Our survey isn’t the only one finding strife between the teams. The Ponemon Institute Research report indicated that 71 percent of AppSec professionals believe security isn’t taken seriously by devs; specifically, they believe developers aren’t building in security at a sufficiently early stage.
But, when security and development teams collaborate early and often on security scanning for their code, there are a number of improvements, including:
- Improved code quality
- Fewer time-consuming and costly fixes
- Full visibility of security measures for the whole organization
- Minimized risk of security breaches
- Top-notch security testing
Security tools and automation can only take teams so far. There is no “set it and forget it” option when it comes to security. There needs to still be a human at the wheel. Collaboration between development and security teams needs to be as much of a priority as security itself. DevSecOps needs to be a culture, not just a practice.
To remove team siloes around security, here are a few considerations:
- Understand what is driving each respective team. The motivations behind the choices significantly affect how DevSecOps efforts turn out.
- Do the big things together. Auditing existing security tools, processes, and places where automation is or isn’t in place should be a group effort, not an individual team effort.
- Define security objectives and responsibilities at every stage of the SDLC. Early scanning and testing are vital to security, and everyone can be part of checking that these security checks are happening.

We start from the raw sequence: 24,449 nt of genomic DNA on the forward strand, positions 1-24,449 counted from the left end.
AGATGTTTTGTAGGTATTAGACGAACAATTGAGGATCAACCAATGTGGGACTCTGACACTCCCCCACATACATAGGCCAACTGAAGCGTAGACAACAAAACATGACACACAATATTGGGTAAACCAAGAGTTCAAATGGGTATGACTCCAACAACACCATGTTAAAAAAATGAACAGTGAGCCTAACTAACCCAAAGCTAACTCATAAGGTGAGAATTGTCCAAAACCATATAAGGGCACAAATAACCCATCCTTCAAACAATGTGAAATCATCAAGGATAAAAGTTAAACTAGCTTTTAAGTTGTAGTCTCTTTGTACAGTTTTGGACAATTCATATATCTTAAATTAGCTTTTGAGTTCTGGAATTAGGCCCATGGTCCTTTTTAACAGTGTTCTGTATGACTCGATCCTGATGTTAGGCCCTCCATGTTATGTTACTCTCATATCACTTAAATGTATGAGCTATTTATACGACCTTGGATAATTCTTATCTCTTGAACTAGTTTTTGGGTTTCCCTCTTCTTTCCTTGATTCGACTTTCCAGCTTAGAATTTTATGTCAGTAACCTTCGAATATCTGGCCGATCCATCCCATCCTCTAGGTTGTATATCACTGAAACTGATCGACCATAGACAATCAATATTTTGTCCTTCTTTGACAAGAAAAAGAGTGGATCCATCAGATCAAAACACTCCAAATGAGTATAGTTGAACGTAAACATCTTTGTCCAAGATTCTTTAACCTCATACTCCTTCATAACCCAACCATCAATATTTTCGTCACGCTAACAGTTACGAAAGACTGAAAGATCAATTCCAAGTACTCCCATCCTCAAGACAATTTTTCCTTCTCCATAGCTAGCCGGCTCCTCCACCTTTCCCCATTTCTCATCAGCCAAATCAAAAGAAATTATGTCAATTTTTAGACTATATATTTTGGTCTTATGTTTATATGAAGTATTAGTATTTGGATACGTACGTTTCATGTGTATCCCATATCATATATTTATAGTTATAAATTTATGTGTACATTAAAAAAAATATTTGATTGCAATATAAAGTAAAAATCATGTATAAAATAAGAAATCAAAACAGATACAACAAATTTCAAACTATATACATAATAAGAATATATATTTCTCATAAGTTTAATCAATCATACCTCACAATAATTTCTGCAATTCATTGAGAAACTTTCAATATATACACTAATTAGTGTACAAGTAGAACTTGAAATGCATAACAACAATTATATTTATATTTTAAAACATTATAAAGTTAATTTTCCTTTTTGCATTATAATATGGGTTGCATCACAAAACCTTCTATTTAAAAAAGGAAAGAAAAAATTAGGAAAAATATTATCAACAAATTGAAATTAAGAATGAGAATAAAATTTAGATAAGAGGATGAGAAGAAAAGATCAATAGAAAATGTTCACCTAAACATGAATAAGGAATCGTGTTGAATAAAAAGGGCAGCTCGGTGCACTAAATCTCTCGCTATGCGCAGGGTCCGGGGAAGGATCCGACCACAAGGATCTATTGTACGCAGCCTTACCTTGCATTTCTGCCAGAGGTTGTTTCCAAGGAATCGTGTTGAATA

- Plan and execute a comprehensive security training plan. Have clear guidelines on security goals and steps to follow in case of an active threat.
- Consider creating a security champions program.
Key to efficient security: Clarity
Communication cannot be understated when it comes to shifting left. Moving security forward in the software lifecycle won’t help anyone if your team doesn’t understand their responsibilities and expectations. Document any and all role changes when shifting your security practices, and then make sure that all parties have the tools necessary to get the job done.
What is shifting left?
Shift left is a DevOps testing concept to speed up development while at the same time improving code quality. Think of the code development process as starting on the “left” with development and ending on the “right” with deployment, so shifting the testing stage left means moving it from the end of the process to close to the beginning. Shifting left is made far easier with test automation.
3 Important reasons to shift left